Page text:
• LADA or Latent autoimmune diabetes in adults happens in adults usually older than 30 years. It is sometimes mistaken for Type 2 diabetes because of its slow progress. However, after some time, the pancreas stops producing insulin. This leads to a need for insulin injections, which is a characteristic of Type 1. 
  • Gestational diabetes occurs in pregnancy, in about 1 in 20 pregnant women globally. It affects both mother and child during that time. Every woman should be tested at about 24 weeks of pregnancy. 
  • MODY diabetes is a rare type of diabetes caused by a gene mutation. It has specifics of both Type 1 and Type 2. This makes it hard for an early diagnose. 

There are even more alterations of all the given types. The distinctions between them are not very clear, so sometimes it is hard to set the right diagnosis.

Diabetes awareness month:

What is diabetes awareness color? 

The diabetes awareness color is blue. The universal sign for diabetes awareness is a blue circle. Nevertheless, there is also a diabetes awareness ribbon that combines blue and grey.

Events and how to get involved 

Diabetes awareness month 2018 was all about the family. Last year the focus was on gestational diabetes and pregnancy. This year it continues in that direction behind the same title “Diabetes and Family”, but it is yet uncertain where the focus will be heading.

November - Diabetes awareness month

However, here are some ideas on how to contribute and help share awareness:

  • Wearing blue on every Friday of the month. You can also take a picture and put it on social media with the hashtag #bluefridays! This helps in spreading the word and shows solidarity. Don’t forget to wear blue on November 14th!
  • The Big Blue Test: every year the Diabetes Hands Foundation gives you a chance to test and contribute. This is called the Big Blue Test and it is a nation-wide famous event! You will test your blood sugar level, then do approximately 15 minutes of exercise of your choice and then test again. Ultimately, you would share your results online. Every entry you take until the end of November will send a 1$ contribution to a nonprofit organization working in this sector. 
  • Fundraiser walks: JDFR and American Diabetes Association are organizing walks all around the country. There is also an option of a virtual walker if you cannot participate in person. This is a way of showing support and helping fundraise!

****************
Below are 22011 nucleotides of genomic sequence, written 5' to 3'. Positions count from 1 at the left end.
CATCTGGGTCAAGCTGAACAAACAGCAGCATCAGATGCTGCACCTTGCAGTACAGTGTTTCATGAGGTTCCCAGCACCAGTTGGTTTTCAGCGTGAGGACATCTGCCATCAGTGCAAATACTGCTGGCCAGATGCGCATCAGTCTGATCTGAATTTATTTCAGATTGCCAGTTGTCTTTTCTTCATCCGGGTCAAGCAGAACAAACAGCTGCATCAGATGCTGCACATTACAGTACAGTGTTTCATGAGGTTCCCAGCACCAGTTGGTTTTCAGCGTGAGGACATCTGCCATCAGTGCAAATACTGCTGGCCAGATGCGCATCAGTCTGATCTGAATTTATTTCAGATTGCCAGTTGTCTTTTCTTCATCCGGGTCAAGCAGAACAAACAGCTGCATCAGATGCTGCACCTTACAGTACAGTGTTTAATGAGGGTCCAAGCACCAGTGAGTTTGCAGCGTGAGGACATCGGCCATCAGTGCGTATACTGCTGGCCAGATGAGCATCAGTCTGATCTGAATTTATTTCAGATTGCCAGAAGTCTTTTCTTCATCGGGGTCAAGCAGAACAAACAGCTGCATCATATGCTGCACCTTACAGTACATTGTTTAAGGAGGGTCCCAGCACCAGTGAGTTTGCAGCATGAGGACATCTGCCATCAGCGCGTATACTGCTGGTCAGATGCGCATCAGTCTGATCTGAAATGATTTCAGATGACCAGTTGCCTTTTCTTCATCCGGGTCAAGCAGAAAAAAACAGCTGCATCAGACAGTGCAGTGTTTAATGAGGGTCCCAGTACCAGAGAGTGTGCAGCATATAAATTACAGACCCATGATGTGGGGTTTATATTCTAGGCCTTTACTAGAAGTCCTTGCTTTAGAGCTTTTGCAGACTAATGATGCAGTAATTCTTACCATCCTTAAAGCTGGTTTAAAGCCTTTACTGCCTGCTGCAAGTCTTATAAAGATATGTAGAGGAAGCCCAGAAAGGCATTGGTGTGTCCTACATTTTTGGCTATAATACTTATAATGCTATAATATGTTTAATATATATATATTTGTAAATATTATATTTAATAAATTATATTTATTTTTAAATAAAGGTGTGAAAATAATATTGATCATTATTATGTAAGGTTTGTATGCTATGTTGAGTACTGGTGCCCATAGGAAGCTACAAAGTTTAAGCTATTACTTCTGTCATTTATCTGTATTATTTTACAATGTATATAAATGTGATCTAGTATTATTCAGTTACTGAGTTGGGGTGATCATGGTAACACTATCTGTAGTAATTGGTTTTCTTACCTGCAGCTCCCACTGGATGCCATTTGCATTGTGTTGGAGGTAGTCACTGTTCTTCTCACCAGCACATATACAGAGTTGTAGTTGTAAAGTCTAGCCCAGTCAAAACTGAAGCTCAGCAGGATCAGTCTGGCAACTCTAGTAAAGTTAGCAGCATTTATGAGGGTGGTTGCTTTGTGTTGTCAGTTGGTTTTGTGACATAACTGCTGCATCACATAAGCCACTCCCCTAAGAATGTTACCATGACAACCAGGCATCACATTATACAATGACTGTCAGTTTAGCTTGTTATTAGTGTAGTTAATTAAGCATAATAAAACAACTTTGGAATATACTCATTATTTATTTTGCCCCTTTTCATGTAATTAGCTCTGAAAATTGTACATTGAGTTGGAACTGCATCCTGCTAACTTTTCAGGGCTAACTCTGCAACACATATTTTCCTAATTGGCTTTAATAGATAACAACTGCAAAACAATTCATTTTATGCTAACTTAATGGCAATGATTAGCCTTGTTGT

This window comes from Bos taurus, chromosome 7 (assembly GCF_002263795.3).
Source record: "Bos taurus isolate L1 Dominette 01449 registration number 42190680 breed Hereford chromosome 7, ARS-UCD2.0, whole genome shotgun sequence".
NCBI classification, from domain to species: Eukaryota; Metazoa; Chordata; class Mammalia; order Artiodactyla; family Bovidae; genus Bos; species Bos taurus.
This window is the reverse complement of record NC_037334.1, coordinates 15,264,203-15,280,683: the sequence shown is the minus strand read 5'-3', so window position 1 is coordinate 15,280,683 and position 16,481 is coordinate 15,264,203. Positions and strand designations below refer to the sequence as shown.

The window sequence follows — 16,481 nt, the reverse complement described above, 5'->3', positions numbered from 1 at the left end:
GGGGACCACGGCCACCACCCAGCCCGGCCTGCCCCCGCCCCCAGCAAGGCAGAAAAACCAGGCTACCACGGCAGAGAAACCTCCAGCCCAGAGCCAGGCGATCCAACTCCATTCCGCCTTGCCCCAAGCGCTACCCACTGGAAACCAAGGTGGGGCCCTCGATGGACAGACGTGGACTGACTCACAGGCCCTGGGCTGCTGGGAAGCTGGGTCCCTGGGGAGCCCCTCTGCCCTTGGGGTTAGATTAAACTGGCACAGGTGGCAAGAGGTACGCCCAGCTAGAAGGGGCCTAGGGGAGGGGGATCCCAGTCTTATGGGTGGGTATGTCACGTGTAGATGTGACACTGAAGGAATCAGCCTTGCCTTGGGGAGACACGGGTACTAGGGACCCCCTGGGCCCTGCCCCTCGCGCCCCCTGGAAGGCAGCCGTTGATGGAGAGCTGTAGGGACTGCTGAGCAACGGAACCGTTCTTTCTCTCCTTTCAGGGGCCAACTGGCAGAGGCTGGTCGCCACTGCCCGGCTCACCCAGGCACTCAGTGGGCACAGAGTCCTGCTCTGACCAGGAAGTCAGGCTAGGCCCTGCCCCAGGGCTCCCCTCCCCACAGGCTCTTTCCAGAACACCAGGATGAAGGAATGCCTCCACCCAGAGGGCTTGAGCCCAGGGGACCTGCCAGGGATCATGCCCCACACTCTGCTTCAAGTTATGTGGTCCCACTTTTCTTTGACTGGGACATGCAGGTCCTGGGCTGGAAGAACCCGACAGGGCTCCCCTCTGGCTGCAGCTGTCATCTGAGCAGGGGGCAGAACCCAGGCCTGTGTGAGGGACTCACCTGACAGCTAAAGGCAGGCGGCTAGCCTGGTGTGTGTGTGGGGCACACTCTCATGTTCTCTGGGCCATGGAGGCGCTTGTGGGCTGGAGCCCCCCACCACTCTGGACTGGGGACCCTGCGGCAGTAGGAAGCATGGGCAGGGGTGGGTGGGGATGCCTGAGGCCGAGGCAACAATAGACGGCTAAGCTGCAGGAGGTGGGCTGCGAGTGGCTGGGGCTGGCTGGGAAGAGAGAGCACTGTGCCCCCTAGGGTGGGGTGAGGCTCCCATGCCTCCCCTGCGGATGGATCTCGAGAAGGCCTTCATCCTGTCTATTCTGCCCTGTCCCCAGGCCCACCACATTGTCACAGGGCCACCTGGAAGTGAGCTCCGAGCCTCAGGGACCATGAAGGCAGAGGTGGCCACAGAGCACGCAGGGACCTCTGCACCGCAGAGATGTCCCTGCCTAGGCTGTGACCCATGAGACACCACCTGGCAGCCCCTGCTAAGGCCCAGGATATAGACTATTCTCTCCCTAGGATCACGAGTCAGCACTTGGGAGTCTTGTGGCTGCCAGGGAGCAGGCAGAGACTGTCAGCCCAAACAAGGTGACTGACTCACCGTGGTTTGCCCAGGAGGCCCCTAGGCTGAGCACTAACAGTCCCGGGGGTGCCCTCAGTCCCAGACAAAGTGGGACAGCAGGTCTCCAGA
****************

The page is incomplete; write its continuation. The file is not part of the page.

For more events, you can check on the National diabetes federation site, and see events near you!

Skineez Diabetes Socks 

Over the years we have learned a lot about struggles with diabetes. That is why a long time ago we decided to include in our store a special product that could help diabetic patients. Today we are strong in selling it both online and in retail.

November - Diabetes awareness month

In our store, you will find hydrating diabetic socks for men and women. These are seamless socks with compression abilities made for relieving the pressure and preventing numbness. These socks fight nerve pain and reduce foot discomfort. Seamless cut helps blood circulation flow uninterrupted.

So why do we call them Diabetic socks?

These socks are not a medication and are not used for treating diabetes. However, they do increase the quality of life with those fighting discomfort and limb tingling. Their compression abilities help blood circulate in a natural way which prevents numbness and cold feet. 

Besides that, these socks are perfect for the skin. They are infused with our magical formula of shea butter, rosehip oil, retinol, apricot kernel oil and vitamin A and E. All these ingredients help maintain youthfulness and elasticity of the skin. They prevent cracking and sensitivity while giving you the support you need.

We have them in two colors – white and black, and in two sizes: L/XL and S/M. You can treat yourself with a pair, or either get them to someone you love and show them your support this November. Check our online store for more hydrating compression products!